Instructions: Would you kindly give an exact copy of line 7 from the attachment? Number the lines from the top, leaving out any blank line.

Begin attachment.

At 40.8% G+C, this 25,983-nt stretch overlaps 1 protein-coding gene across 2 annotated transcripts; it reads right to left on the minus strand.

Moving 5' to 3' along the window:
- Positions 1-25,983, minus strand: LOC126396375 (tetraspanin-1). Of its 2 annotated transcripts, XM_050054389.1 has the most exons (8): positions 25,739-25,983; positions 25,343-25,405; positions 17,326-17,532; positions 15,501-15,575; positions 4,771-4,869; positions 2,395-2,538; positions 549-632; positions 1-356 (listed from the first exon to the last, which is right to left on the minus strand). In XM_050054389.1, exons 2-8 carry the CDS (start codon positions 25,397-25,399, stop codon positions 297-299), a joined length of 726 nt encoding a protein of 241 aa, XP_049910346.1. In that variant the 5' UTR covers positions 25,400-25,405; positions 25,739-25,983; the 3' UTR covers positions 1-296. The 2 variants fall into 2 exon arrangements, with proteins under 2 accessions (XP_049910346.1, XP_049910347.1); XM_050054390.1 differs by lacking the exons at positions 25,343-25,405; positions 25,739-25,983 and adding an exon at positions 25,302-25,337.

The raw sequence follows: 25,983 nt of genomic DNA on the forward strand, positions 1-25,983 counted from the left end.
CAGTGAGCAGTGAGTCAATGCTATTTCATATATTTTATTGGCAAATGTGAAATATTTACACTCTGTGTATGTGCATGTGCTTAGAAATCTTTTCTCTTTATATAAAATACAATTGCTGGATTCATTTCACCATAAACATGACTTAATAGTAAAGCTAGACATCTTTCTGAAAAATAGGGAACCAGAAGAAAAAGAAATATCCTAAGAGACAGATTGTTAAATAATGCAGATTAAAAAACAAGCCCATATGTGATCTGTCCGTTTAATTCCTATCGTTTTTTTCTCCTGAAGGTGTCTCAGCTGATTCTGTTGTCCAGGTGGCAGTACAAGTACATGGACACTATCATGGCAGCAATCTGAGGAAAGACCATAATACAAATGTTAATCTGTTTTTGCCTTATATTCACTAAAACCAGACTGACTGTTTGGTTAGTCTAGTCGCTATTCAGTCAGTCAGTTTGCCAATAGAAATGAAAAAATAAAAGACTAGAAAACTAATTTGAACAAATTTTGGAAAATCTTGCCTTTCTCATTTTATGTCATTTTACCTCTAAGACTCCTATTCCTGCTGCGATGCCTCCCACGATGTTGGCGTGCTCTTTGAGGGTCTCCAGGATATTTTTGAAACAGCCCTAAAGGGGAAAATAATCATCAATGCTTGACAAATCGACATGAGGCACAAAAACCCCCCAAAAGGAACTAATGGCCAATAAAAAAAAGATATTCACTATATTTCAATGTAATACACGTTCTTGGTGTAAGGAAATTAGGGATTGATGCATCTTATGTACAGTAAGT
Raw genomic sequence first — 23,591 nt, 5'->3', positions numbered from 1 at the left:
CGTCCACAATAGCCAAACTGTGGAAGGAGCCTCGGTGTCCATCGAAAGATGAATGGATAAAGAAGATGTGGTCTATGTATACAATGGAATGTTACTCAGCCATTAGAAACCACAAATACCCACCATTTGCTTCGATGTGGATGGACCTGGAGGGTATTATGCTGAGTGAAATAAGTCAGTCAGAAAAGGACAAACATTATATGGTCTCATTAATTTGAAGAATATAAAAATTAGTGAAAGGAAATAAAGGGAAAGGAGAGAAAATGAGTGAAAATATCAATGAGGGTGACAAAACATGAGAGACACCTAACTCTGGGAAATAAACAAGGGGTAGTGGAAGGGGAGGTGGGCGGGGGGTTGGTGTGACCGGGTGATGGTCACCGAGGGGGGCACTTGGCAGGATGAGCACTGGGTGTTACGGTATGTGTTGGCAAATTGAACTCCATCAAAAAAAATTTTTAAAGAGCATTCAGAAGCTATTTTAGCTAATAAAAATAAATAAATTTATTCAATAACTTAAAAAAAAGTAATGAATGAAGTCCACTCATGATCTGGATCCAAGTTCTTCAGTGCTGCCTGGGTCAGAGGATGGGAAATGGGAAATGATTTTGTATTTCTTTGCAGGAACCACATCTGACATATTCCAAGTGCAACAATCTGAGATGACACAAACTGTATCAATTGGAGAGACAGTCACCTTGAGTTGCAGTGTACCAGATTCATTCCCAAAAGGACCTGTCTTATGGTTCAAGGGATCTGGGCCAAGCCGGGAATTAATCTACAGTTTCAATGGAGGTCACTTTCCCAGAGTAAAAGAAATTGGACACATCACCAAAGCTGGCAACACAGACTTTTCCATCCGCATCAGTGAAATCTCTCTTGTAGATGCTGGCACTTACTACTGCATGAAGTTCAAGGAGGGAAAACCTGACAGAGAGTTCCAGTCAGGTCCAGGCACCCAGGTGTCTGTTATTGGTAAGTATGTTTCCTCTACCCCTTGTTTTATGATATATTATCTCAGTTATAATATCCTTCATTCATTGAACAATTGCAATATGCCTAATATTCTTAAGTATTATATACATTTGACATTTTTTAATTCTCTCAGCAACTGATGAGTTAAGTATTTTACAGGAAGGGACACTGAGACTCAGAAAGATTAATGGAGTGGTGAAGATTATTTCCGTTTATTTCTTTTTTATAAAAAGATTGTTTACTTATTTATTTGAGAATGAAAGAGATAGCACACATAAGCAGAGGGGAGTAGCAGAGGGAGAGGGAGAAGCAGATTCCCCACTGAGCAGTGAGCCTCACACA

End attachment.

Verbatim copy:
CGTCCACAATAGCCAAACTGTGGAAGGAGCCTCGGTGTCCATCGAAAGATGAATGGATAAAGAAGATGTGGTCTATGTATACAATGGAATGTTACTCAGCCATTAGAAACCACAAATACCCACCATTTGCTTCGATGTGGATGGACCTGGAGGGTATTATGCTGAGTGAAATAAGTCAGTCAGAAAAGGACAAACATTATATGGTCTCATTAATTTGAAGAATATAAAAATTAGTGAAAGGAAATAAAGGGAAAGGAGAGAAAATGAGTGAAAATATCAATGAGGGTGACAAAACATGAGAGACACCTAACTCTGGGAAATAAACAAGGGGTAGTGGAAGGGGAGGTGGGCGGGGGGTTGGTGTGACCGGGTGATGGTCACCGAGGGGGGCACTTGGCAGGATGAGCACTGGGTGTTACGGTATGTGTTGGCAAATTGAACTCCATCAAAAAAAATTTTTAAAGAGCATTCAGAAGCTATTTTAGCTAATAAAAATAAATAAATTTATTCAATAACTTAAAAAAAAGTAATGAATGAAGTCCACTCATGATCTGGATCCAAGTTCTTCAGTGCTGCCTGGGTCAGAGGATGGGAAATGGGAAATGATTTTGTATTTCTTTGCAGGAACCACATCTGACATATTCCAAGTGCAACAATCTGAGATGACACAAACTGTATCAATTGGAGAGACAGTCACCTTGAGTTGCAGTGTACCAGATTCATTCCCAAAAGGACCTGTCTTATGGTTCAAGGGATCTGGGCCAAGCCGGGAATTAATCTACAGTTTCAATGGAGGTCACTTTCCCAGAGTAAAAGAAATTGGACACATCACCAAAGCTGGCAACACAGACTTTTCCATCCGCATCAGTGAAATCTCTCTTGTAGATGCTGGCACTTACTACTGCATGAAGTTCAAGGAGGGAAAACCTGACAGAGAGTTCCAGTCAGGTCCAGGCACCCAGGTGTCTGTTATTGGTAAGTATGTTTCCTCTACCCCTTGTTTTATGATATATTATCTCAGTTATAATATCCTTCATTCATTGAACAATTGCAATATGCCTAATATTCTTAAGTATTATATACATTTGACATTTTTTAATTCTCTCAGCAACTGATGAGTTAAGTATTTTACAGGAAGGGACACTGAGACTCAGAAAGATTAATGGAGTGGTGAAGATTATTTCCGTTTATTTCTTTTTTATAAAAAGATTGTTTACTTATTTATTTGAGAATGAAAGAGATAGCACACATAAGCAGAGGGGAGTAGCAGAGGGAGAGGGAGAAGCAGATTCCCCACTGAGCAGTGAGCCTCACACA